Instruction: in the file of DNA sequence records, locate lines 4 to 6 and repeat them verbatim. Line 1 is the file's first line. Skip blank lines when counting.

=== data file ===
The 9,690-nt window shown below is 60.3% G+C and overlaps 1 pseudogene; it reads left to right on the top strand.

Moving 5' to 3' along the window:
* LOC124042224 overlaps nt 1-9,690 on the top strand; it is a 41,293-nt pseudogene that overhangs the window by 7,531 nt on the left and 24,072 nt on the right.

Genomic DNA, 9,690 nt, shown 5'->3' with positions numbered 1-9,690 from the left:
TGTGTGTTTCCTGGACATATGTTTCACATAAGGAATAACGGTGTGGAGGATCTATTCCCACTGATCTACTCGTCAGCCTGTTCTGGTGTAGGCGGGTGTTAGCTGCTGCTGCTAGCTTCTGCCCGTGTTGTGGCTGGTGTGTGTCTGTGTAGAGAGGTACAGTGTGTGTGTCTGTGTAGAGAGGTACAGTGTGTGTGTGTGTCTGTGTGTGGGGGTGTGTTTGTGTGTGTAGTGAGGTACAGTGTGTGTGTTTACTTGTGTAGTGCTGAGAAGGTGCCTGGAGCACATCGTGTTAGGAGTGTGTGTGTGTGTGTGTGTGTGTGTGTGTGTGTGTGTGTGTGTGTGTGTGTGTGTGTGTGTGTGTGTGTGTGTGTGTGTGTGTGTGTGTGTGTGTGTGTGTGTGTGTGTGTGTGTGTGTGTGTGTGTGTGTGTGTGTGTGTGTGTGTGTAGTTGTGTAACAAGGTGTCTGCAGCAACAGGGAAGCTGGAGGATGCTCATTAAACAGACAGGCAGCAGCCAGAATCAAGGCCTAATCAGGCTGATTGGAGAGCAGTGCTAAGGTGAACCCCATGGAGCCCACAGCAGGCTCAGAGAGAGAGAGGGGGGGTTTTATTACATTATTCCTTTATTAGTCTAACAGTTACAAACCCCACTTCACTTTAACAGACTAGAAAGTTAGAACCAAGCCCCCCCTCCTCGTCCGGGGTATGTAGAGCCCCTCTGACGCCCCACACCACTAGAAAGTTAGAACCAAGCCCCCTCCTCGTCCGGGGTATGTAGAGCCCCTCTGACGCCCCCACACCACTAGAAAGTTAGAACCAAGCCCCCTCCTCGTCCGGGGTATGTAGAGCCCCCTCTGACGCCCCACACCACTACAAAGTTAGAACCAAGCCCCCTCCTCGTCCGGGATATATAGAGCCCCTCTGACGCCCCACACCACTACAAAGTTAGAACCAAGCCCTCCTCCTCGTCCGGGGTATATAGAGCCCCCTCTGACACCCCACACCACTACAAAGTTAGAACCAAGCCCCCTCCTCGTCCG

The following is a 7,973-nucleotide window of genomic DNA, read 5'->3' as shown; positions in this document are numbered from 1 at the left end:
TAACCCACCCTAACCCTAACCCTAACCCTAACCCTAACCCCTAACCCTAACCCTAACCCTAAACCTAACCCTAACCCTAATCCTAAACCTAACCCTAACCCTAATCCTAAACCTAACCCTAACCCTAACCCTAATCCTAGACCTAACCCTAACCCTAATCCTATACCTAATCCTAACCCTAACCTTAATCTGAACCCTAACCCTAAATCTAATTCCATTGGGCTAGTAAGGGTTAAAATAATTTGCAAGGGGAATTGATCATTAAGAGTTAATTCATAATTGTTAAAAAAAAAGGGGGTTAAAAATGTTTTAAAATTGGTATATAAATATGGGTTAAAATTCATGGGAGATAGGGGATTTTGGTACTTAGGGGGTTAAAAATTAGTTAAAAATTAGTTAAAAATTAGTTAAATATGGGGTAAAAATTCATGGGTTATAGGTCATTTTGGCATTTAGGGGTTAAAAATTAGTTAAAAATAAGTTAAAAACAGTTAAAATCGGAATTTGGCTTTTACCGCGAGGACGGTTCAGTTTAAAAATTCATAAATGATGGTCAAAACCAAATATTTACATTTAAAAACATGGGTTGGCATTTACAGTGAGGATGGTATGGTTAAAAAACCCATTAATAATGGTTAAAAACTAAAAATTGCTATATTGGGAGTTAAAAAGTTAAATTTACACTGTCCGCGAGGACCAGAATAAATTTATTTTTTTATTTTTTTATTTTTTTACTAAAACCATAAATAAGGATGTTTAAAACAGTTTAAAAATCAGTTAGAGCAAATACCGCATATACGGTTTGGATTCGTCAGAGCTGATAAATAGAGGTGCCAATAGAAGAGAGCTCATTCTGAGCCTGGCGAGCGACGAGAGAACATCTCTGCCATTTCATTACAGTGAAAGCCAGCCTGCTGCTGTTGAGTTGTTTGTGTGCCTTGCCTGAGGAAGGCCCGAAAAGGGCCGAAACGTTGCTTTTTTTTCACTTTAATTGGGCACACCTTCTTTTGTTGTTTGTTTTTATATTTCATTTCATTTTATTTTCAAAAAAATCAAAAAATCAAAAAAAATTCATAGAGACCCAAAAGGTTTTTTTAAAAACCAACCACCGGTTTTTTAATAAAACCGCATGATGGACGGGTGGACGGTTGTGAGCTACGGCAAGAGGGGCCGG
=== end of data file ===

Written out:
Genomic DNA, 9,690 nt, shown 5'->3' with positions numbered 1-9,690 from the left:
TGTGTGTTTCCTGGACATATGTTTCACATAAGGAATAACGGTGTGGAGGATCTATTCCCACTGATCTACTCGTCAGCCTGTTCTGGTGTAGGCGGGTGTTAGCTGCTGCTGCTAGCTTCTGCCCGTGTTGTGGCTGGTGTGTGTCTGTGTAGAGAGGTACAGTGTGTGTGTCTGTGTAGAGAGGTACAGTGTGTGTGTGTGTCTGTGTGTGGGGGTGTGTTTGTGTGTGTAGTGAGGTACAGTGTGTGTGTTTACTTGTGTAGTGCTGAGAAGGTGCCTGGAGCACATCGTGTTAGGAGTGTGTGTGTGTGTGTGTGTGTGTGTGTGTGTGTGTGTGTGTGTGTGTGTGTGTGTGTGTGTGTGTGTGTGTGTGTGTGTGTGTGTGTGTGTGTGTGTGTGTGTGTGTGTGTGTGTGTGTGTGTGTGTGTGTGTGTGTGTGTGTGTGTGTAGTTGTGTAACAAGGTGTCTGCAGCAACAGGGAAGCTGGAGGATGCTCATTAAACAGACAGGCAGCAGCCAGAATCAAGGCCTAATCAGGCTGATTGGAGAGCAGTGCTAAGGTGAACCCCATGGAGCCCACAGCAGGCTCAGAGAGAGAGAGGGGGGGTTTTATTACATTATTCCTTTATTAGTCTAACAGTTACAAACCCCACTTCACTTTAACAGACTAGAAAGTTAGAACCAAGCCCCCCCTCCTCGTCCGGGGTATGTAGAGCCCCTCTGACGCCCCACACCACTAGAAAGTTAGAACCAAGCCCCCTCCTCGTCCGGGGTATGTAGAGCCCCTCTGACGCCCCCACACCACTAGAAAGTTAGAACCAAGCCCCCTCCTCGTCCGGGGTATGTAGAGCCCCCTCTGACGCCCCACACCACTACAAAGTTAGAACCAAGCCCCCTCCTCGTCCGGGATATATAGAGCCCCTCTGACGCCCCACACCACTACAAAGTTAGAACCAAGCCCTCCTCCTCGTCCGGGGTATATAGAGCCCCCTCTGACACCCCACACCACTACAAAGTTAGAACCAAGCCCCCTCCTCGTCCG

The following is a 7,973-nucleotide window of genomic DNA, read 5'->3' as shown; positions in this document are numbered from 1 at the left end: